Friday, June 04, 2010

Mutual Benefit?

Whilst enjoying half term I have been forced to think about the role of mutuals or co-operative social enterprises in the delivery of public services. This is of pressing local interest to me.

Labour presented "mutualisation" as a "progressive" alternative to David Cameron's Big Society (and Barnet's "EasyCouncil") in the recent General Election campaign.

This was backed up by a Cabinet Office publication in March and based upon a "pledge" from 115 local Labour Groups;

"We want to protect frontline services. Where appropriate, we shall do this by giving citizens and communities real power to take responsibility for running services themselves, freeing up resources to guarantee services for the most vulnerable. This will not only save money, but also help build stronger communities, local leadership and services that are more responsive to local needs.

Labour councils will draw on co-operative values to give power to all of us – as residents, service users, carers and staff. We will use whichever models are most appropriate to different services and different communities, including co-operatives, mutuals, or services with greater involvement from service users and the community.

Such services must embody public-sector values, and we will ensure that where public money is spent, organisations are run in the interests of the whole community rather than the narrow sectional interests of one stakeholder group against another, and with the highest levels of financial probity under accountable public scrutiny.

Co-operative values will also shape the way that we seek to rebuild our local economies, ensuring that they serve our collective needs as people, putting long term social benefit ahead of short term private gain."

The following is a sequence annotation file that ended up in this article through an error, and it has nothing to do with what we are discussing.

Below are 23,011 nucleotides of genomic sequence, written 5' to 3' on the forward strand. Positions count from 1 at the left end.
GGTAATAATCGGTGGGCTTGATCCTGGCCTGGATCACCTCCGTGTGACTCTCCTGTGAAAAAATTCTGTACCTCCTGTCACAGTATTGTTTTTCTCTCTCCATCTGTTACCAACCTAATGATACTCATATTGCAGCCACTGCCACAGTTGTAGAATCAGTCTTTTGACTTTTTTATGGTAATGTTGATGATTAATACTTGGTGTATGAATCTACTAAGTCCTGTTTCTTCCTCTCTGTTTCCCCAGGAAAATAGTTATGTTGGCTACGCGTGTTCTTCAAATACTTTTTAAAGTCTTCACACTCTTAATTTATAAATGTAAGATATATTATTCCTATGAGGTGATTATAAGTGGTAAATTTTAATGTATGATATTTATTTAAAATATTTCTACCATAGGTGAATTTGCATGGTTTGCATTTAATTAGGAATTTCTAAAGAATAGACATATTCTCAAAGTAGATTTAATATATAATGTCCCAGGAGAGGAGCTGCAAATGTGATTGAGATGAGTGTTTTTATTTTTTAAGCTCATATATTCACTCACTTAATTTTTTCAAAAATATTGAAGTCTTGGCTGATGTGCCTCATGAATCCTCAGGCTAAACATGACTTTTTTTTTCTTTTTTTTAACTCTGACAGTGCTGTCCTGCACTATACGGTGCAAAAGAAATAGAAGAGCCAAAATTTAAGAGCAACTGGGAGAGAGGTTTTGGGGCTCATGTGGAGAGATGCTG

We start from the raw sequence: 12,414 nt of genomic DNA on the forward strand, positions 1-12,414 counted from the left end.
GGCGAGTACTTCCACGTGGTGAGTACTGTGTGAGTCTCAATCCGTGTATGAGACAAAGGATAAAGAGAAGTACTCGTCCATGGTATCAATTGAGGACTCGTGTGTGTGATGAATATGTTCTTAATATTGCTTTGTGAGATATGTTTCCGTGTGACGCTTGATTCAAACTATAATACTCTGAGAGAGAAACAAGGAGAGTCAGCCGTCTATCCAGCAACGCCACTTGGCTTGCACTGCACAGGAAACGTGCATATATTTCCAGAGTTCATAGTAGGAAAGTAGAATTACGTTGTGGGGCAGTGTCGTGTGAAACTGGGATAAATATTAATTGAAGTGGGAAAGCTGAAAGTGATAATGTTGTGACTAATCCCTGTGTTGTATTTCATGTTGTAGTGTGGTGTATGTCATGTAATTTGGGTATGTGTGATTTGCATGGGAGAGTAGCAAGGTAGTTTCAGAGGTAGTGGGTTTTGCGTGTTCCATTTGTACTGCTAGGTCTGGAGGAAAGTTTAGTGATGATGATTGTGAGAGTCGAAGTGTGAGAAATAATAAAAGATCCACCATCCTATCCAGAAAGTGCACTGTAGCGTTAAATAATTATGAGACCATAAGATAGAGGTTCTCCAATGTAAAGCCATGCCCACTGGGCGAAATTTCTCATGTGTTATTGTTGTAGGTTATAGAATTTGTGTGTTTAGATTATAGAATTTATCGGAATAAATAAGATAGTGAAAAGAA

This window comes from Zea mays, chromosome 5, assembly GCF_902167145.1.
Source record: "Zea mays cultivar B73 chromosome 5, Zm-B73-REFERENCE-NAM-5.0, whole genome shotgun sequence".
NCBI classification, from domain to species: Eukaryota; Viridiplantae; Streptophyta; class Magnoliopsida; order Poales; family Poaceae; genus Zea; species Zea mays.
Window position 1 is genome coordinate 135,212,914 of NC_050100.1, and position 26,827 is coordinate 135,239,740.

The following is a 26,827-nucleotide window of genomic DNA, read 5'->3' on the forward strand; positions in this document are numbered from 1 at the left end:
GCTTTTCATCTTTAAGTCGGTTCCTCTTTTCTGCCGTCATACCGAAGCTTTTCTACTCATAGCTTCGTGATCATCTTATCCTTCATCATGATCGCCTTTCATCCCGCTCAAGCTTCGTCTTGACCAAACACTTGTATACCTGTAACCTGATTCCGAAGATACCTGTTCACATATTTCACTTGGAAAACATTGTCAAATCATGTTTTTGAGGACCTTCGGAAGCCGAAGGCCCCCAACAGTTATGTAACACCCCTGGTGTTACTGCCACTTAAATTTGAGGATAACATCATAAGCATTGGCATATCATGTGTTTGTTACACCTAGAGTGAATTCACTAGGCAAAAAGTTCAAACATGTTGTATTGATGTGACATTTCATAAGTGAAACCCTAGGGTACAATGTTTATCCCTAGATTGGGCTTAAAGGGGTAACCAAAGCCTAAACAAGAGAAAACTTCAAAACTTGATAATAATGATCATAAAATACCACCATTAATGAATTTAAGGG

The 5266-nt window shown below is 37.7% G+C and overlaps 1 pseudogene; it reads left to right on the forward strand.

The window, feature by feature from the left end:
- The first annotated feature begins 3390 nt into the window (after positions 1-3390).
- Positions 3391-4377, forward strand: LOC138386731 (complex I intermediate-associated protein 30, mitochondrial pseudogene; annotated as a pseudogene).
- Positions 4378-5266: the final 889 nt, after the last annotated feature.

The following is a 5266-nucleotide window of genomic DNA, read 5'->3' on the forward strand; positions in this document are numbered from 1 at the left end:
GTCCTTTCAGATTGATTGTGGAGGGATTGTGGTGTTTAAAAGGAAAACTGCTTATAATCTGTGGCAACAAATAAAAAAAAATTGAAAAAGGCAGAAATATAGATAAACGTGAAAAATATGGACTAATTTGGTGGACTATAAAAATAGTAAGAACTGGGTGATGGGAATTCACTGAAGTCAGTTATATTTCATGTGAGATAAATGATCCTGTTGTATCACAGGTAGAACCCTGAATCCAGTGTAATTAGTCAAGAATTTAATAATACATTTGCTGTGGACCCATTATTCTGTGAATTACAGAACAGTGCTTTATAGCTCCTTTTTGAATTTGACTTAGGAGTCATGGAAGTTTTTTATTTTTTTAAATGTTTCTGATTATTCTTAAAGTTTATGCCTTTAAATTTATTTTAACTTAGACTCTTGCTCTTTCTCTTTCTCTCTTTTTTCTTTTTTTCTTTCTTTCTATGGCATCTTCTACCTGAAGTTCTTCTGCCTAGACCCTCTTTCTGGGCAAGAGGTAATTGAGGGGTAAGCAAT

This statement reflected the work of a growing lobby for the "mutualisation" of public services based upon those with an interest in the co-operative sector.

What should we make of this?

When the Tories offered support for co-operative delivery of public services, UNISON's General Secretary was forthright in his response; "This is another ploy to break up public services, plunge them into confusion and then let the private sector pick over their bones."

Also, during the General Election campaign, UNISON's Head of Education said of Tory plans for Sure Start; "They say Sure Start should be the first of their public-sector co-operatives. If that happened they would drive down standards."

Labour's plans for the "co-operative Council" are also now attracting criticism - as we consider how to respond as trade unionists the question in my mind is whether there is in fact a "progressive" difference between the Tory plans which UNISON slated before the General Election, and what we are now being offered by Labour Councillors?

And is the NEC's opposition to Amendment 42.1 at National Delegate Conference consistent with what we as a Union have recently said in public?

Watch this space.

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